Currently, in the United States, enzalutamide is indicated for the treatment of patients with metastatic castration-resistant prostate cancer who have previously received docetaxel. It is also indicated for the treatment of men with earlier, nonmetastatic, castration-resistant prostate cancer.
Enzalutamide will now also be used in this new setting of metastatic hormone-sensitive prostate cancer, predicted Charles Drake, MD, PhD, director of genitourinary oncology, New York–Presbyterian/Columbia University Medical Center, and associate director for clinical research, Herbert Irving Comprehensive Cancer Center, New York City, who was not involved in the new study.
"I think this will be a regimen that people use in the first line," he said told Medscape Medical News.
There are currently two established treatment options in the first line, he noted.
Men with metastatic hormone-sensitive prostate cancer experience a survival benefit with the addition of either docetaxel chemotherapy or abiraterone acetate (Zytiga, Janssen) to androgen deprivation therapy; both approaches are current standards of care and are supported by evidence from the major clinical trials, said Drake, who was asked for comment.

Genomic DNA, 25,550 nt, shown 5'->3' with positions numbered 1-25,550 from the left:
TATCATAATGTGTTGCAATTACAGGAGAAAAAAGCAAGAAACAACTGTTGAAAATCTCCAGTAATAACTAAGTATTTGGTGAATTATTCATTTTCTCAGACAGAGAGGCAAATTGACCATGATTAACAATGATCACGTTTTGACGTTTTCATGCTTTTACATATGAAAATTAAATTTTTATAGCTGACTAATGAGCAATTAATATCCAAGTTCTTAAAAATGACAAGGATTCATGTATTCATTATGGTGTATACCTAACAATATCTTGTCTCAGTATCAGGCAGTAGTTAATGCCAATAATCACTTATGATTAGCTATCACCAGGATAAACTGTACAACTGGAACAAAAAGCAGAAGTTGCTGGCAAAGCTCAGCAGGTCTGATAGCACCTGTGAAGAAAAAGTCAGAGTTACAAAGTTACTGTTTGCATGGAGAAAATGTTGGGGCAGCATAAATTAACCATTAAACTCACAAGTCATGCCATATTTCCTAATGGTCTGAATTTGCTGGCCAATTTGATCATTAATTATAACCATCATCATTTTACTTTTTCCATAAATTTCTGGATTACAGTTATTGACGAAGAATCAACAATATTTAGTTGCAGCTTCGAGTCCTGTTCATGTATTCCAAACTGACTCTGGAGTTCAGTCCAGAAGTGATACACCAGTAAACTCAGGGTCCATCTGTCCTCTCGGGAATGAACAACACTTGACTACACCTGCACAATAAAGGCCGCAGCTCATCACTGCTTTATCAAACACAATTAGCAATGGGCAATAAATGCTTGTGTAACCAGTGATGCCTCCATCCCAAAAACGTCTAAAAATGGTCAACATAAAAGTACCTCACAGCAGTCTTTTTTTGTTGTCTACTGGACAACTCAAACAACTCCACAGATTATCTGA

Patients with metastatic hormone-sensitive prostate cancer and their clinicians in this first-line setting now have more choice, he said. But the current trial is only a partial help.
"These sorts of trials [such as ENZAMET] are not perhaps as helpful for patients to make a decision [among all current choices], but they are designed to show, for example, that enzalutamide is associated with a better long-term survival as opposed to the old standard of care," Drake told Medscape Medical News.
In hypothetical head-to-head trials, Drake suspects that the current choices would be very similar in efficacy: "I doubt that abiraterone would beat chemo, or chemo would beat abiraterone. I doubt that enzalutamide would beat chemo or abiraterone."
Sweeney had similar thoughts, calling the potential competition between the rival agents a likely case of "Pepsi vs Coke."
"There is no evidence that one is better than the other," said Tanya Dorff, MD, of City of Hope Cancer Center, Duarte, California, who acted as discussant at the meeting. Additionally, no studies have suggested synergy when the agents are used in combination, she said.